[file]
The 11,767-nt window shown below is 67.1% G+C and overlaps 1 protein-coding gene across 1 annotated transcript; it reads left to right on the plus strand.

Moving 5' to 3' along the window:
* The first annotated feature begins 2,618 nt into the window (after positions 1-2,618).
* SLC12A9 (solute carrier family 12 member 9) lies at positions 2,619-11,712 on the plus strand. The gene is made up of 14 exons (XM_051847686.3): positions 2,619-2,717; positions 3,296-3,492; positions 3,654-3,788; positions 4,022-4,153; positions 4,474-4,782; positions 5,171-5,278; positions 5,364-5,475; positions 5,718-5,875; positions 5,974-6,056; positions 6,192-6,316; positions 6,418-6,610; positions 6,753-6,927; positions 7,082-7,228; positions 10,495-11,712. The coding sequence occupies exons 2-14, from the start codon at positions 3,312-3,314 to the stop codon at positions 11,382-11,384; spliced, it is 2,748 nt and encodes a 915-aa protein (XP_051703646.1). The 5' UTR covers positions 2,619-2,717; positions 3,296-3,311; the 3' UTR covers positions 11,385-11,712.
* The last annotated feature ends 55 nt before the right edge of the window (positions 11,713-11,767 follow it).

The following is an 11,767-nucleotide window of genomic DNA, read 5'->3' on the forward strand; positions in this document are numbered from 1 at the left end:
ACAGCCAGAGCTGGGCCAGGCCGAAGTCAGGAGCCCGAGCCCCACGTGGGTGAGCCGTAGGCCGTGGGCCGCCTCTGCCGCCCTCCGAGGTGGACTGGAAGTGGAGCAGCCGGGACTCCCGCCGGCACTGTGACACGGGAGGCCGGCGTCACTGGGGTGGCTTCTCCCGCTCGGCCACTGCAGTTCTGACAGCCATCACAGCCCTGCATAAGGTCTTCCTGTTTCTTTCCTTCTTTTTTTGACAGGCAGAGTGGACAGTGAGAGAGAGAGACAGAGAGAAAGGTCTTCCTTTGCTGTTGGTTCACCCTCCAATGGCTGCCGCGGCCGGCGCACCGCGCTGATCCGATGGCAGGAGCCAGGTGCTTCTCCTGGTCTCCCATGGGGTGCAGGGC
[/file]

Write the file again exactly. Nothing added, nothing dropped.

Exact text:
The 11,767-nt window shown below is 67.1% G+C and overlaps 1 protein-coding gene across 1 annotated transcript; it reads left to right on the plus strand.

Moving 5' to 3' along the window:
* The first annotated feature begins 2,618 nt into the window (after positions 1-2,618).
* SLC12A9 (solute carrier family 12 member 9) lies at positions 2,619-11,712 on the plus strand. The gene is made up of 14 exons (XM_051847686.3): positions 2,619-2,717; positions 3,296-3,492; positions 3,654-3,788; positions 4,022-4,153; positions 4,474-4,782; positions 5,171-5,278; positions 5,364-5,475; positions 5,718-5,875; positions 5,974-6,056; positions 6,192-6,316; positions 6,418-6,610; positions 6,753-6,927; positions 7,082-7,228; positions 10,495-11,712. The coding sequence occupies exons 2-14, from the start codon at positions 3,312-3,314 to the stop codon at positions 11,382-11,384; spliced, it is 2,748 nt and encodes a 915-aa protein (XP_051703646.1). The 5' UTR covers positions 2,619-2,717; positions 3,296-3,311; the 3' UTR covers positions 11,385-11,712.
* The last annotated feature ends 55 nt before the right edge of the window (positions 11,713-11,767 follow it).

The following is an 11,767-nucleotide window of genomic DNA, read 5'->3' on the forward strand; positions in this document are numbered from 1 at the left end:
ACAGCCAGAGCTGGGCCAGGCCGAAGTCAGGAGCCCGAGCCCCACGTGGGTGAGCCGTAGGCCGTGGGCCGCCTCTGCCGCCCTCCGAGGTGGACTGGAAGTGGAGCAGCCGGGACTCCCGCCGGCACTGTGACACGGGAGGCCGGCGTCACTGGGGTGGCTTCTCCCGCTCGGCCACTGCAGTTCTGACAGCCATCACAGCCCTGCATAAGGTCTTCCTGTTTCTTTCCTTCTTTTTTTGACAGGCAGAGTGGACAGTGAGAGAGAGAGACAGAGAGAAAGGTCTTCCTTTGCTGTTGGTTCACCCTCCAATGGCTGCCGCGGCCGGCGCACCGCGCTGATCCGATGGCAGGAGCCAGGTGCTTCTCCTGGTCTCCCATGGGGTGCAGGGC